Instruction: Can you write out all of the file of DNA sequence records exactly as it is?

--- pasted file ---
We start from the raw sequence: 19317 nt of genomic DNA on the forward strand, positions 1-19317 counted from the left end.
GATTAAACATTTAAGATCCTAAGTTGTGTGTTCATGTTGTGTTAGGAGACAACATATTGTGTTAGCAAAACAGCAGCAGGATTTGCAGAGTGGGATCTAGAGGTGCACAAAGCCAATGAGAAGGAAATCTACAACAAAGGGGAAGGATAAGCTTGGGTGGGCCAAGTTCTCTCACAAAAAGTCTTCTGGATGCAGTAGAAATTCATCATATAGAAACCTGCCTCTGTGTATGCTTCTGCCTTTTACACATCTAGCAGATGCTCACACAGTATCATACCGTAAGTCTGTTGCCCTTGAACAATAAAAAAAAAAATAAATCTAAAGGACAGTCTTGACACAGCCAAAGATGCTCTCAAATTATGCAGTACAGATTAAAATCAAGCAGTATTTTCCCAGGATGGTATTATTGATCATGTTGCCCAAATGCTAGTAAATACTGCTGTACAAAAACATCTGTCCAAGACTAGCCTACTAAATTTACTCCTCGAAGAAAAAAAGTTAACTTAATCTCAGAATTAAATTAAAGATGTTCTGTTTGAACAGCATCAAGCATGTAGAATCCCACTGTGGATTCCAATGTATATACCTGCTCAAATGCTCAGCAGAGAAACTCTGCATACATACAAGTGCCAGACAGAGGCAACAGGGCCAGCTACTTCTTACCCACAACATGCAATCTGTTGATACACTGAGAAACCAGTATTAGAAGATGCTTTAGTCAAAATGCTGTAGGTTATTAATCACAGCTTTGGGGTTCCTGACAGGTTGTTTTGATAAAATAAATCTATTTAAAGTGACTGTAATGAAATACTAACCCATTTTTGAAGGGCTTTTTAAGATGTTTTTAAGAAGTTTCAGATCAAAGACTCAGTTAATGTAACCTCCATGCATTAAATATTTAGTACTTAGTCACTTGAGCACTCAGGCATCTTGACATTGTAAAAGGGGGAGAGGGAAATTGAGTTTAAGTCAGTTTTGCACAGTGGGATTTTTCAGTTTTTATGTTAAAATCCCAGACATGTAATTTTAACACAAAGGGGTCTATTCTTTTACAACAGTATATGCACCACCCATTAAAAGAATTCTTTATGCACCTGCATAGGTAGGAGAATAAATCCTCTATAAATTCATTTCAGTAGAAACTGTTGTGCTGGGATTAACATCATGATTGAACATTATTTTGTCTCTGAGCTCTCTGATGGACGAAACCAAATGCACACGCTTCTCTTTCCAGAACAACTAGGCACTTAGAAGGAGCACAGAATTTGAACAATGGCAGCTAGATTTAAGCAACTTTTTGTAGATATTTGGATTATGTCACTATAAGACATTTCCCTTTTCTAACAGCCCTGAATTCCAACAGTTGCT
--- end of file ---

We start from the raw sequence: 19317 nt of genomic DNA on the forward strand, positions 1-19317 counted from the left end.
GATTAAACATTTAAGATCCTAAGTTGTGTGTTCATGTTGTGTTAGGAGACAACATATTGTGTTAGCAAAACAGCAGCAGGATTTGCAGAGTGGGATCTAGAGGTGCACAAAGCCAATGAGAAGGAAATCTACAACAAAGGGGAAGGATAAGCTTGGGTGGGCCAAGTTCTCTCACAAAAAGTCTTCTGGATGCAGTAGAAATTCATCATATAGAAACCTGCCTCTGTGTATGCTTCTGCCTTTTACACATCTAGCAGATGCTCACACAGTATCATACCGTAAGTCTGTTGCCCTTGAACAATAAAAAAAAAAATAAATCTAAAGGACAGTCTTGACACAGCCAAAGATGCTCTCAAATTATGCAGTACAGATTAAAATCAAGCAGTATTTTCCCAGGATGGTATTATTGATCATGTTGCCCAAATGCTAGTAAATACTGCTGTACAAAAACATCTGTCCAAGACTAGCCTACTAAATTTACTCCTCGAAGAAAAAAAGTTAACTTAATCTCAGAATTAAATTAAAGATGTTCTGTTTGAACAGCATCAAGCATGTAGAATCCCACTGTGGATTCCAATGTATATACCTGCTCAAATGCTCAGCAGAGAAACTCTGCATACATACAAGTGCCAGACAGAGGCAACAGGGCCAGCTACTTCTTACCCACAACATGCAATCTGTTGATACACTGAGAAACCAGTATTAGAAGATGCTTTAGTCAAAATGCTGTAGGTTATTAATCACAGCTTTGGGGTTCCTGACAGGTTGTTTTGATAAAATAAATCTATTTAAAGTGACTGTAATGAAATACTAACCCATTTTTGAAGGGCTTTTTAAGATGTTTTTAAGAAGTTTCAGATCAAAGACTCAGTTAATGTAACCTCCATGCATTAAATATTTAGTACTTAGTCACTTGAGCACTCAGGCATCTTGACATTGTAAAAGGGGGAGAGGGAAATTGAGTTTAAGTCAGTTTTGCACAGTGGGATTTTTCAGTTTTTATGTTAAAATCCCAGACATGTAATTTTAACACAAAGGGGTCTATTCTTTTACAACAGTATATGCACCACCCATTAAAAGAATTCTTTATGCACCTGCATAGGTAGGAGAATAAATCCTCTATAAATTCATTTCAGTAGAAACTGTTGTGCTGGGATTAACATCATGATTGAACATTATTTTGTCTCTGAGCTCTCTGATGGACGAAACCAAATGCACACGCTTCTCTTTCCAGAACAACTAGGCACTTAGAAGGAGCACAGAATTTGAACAATGGCAGCTAGATTTAAGCAACTTTTTGTAGATATTTGGATTATGTCACTATAAGACATTTCCCTTTTCTAACAGCCCTGAATTCCAACAGTTGCT